It's a well-known fact that the average intelligence of university students has been declining over the past four or five decades. This is true in spite of the fact that the average university grades have been going up.
The decline in average intelligence is exactly what one would expect, as Razib Khan explains on his blog Gene Expression: College students are not as intelligent.1
Surprisingly, the typical student at my university doesn't want to hear this. You'd be impressed by the number of explanations they can come up with to refute the data. Maybe we'll see some of them in the comments. Are they scientific explanations?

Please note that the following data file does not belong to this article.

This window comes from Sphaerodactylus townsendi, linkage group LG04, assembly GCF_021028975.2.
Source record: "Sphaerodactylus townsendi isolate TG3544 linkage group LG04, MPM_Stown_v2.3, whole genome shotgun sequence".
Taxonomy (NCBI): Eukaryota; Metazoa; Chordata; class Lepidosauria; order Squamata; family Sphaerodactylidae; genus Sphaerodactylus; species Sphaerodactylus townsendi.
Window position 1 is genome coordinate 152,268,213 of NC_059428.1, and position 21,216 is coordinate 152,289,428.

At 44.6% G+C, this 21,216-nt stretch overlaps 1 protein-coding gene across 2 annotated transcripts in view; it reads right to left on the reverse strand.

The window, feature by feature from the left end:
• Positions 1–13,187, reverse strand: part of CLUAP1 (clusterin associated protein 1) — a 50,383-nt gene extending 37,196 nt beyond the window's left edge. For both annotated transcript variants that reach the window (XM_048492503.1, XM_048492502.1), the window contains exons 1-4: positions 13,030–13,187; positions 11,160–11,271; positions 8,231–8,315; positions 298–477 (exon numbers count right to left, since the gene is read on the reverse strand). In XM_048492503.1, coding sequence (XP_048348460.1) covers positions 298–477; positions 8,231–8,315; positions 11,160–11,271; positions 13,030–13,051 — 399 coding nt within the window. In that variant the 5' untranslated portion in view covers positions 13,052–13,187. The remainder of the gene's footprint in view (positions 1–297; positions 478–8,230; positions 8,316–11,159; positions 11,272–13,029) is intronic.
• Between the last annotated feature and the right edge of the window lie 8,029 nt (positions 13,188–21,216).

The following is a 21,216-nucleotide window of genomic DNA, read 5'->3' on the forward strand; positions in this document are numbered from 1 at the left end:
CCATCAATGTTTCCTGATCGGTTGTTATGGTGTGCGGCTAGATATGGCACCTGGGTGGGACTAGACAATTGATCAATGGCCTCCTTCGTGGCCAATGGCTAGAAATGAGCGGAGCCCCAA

You might also be surprised at the reluctance to accept the fact of grade inflation. The most common explanation for grade inflation is that today's students are smarter than those of the 60s and 70s and that's why they get higher grades.
1. This is not an argument against increasing the participation rate and expanding university enrolment. I'm in favor of that. Let's just realize that there are consequences that universities need to deal with.
The real question we need to address is gradation rate. In an ideal world, what percentage of those who enter university should graduate? Should it be 100%? 50%?